Done deal: Florida Republicans reject $78 billion for Medicaid
Fellow Floridians, have you read the newspapers today? Tax cuts that you would have received aren’t going to happen.
Florida Gov. Rick Scott
Why? Because that money has to pay hospital expenses which would have been paid by the federal government if our dearly beloved governor, Rick Scott, and the like-minded state House Republicans hadn’t exercised their hatred of President Obama in refusing it. The House, supported by Scott, voted Friday against the Senate plan to expand Medicaid with federal dollars, which would have kept the hospitals’ subsidies coming. They rejected it because it was part of Obamacare, whereas the hospital assistance was separate. This is what happens when you allow yourselves to be sold a false bill of goods and re-elect the man whom most despised after he was elected. As election time neared, the job situation improved, and you swallowed Scott’s malarkey about having spurred that improvement, when it was the result of an overall economic upturn nationally. And who was at the helm when that solid economic performance occurred? Let’s see … oh yeah, the guy despised by Scott and his fellow Republicans. Barack Obama.
President Barack Obama
Floridians forgive and forget
You let Scott’s smarmy behavior convince you that he was a pretty good governor, after all. True, he’d screwed the state’s public school teachers, cutting their already low pay. But hey, that was all forgotten as, with election time looming, he switched and improved the lot of teachers. Sure, he turned away 24,000 jobs by refusing to allow construction of a bullet train from Miami to Orlando and Orlando to Tampa – because the project would have been funded by the Obama administration. Oh well, that was several years ago. All’s forgiven. Then there was his plan to require all persons on government financial assistance to undergo drug testing, which, by pure coincidence (of course), would have been done by a company he owned at a cost to taxpayers, after which it was discovered these welfare recipients had less incidence of drug use than the general population. No matter – that’s history. And Scott did, after all, say that Medicaid should be expanded to cover the uninsured.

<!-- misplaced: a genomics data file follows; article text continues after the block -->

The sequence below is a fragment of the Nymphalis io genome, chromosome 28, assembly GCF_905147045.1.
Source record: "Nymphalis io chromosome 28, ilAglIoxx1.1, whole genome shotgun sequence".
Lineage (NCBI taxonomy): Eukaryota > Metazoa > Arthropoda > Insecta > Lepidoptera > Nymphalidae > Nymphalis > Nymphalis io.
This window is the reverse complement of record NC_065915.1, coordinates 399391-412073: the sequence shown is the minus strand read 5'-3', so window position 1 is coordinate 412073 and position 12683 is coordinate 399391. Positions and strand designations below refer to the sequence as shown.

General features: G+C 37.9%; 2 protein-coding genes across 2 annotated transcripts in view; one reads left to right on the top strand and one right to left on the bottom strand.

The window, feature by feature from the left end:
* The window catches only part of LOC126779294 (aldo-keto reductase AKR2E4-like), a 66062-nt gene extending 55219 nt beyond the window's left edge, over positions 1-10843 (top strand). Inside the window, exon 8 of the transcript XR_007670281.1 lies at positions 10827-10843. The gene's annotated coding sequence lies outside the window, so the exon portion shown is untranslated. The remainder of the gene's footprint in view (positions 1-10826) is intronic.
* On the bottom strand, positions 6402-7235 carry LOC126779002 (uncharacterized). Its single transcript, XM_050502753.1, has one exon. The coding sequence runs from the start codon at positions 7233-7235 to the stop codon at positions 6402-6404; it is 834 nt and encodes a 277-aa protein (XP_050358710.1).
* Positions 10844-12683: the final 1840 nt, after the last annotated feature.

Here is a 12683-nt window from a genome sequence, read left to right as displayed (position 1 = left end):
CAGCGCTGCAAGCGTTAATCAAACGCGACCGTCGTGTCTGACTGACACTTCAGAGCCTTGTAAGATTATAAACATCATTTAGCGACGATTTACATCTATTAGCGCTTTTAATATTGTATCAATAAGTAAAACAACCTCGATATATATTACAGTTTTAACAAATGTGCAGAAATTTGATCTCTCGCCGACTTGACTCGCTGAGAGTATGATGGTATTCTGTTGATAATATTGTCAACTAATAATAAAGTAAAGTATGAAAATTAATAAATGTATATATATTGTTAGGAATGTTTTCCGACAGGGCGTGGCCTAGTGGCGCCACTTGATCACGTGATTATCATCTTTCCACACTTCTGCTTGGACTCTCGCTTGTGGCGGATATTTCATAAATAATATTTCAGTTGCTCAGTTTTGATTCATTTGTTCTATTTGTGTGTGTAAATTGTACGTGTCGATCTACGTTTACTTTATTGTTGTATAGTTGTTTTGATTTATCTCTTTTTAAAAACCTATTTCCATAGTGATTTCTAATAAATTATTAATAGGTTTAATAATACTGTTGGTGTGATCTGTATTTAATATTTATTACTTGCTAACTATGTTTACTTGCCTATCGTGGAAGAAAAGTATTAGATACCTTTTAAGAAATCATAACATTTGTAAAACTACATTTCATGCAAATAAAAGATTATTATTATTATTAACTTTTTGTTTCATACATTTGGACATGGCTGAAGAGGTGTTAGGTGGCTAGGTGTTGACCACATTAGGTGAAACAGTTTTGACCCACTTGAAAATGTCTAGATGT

So you thought, look, he’s changed. He’s actually good for the state. Do you still think so? Are you aware that he did a complete reversal after the election and, along with his cohorts in the House, turned down $78 billion over 10 years to expand Medicaid to the 830,000 people who are uninsured because they fall in the gap between the current Medicaid qualification and the Affordable Care Act, aka Obamacare? Did you read that he protested the program would cost the state $5 billion, while neglecting to mention the $78 billion? The difference is a plus $73 billion for the state. Not only that, but the Medicaid expansion was required for the state to continue receiving $2.4 billion in help to hospitals for treating indigent persons. That’s been cut to $1 billion.
Florida House Speaker Steve Crisafulli
How to make up the difference? Why, taxes, of course. And who pays those taxes? Is it beginning to dawn on you that you voted against your self-interests in keeping this cretin in office and electing or re-electing his idiotically ideological counterparts in the Legislature? Or at least the House half of the Legislature. The Senate, also Republican dominated, had enough sense and control over its Obama hatred to push for what was right for the state’s residents. Alas, the block-headed Steve Crisafulli, speaker of the House, and Scott are so devoid of common sense and common decency that they didn’t budge one iota. So the House has reduced Scott’s planned $673 million tax cut to $300 million.
Hospitals to get hit
Or has it? Speculation is that Scott will resist the walk-back. If he succeeds, that will jeopardize hospitals’ receipt of even the smaller amount. Which means that hospitals will have to increase their fees to pay for the deficit, and insurance costs will rise for everybody.
Many business associations, the hospital industry and most health care groups have cried out for expansion of Medicaid, not just for the benefit of those who would be covered, but for the boost it would give the state’s economy. They are outraged at this development.
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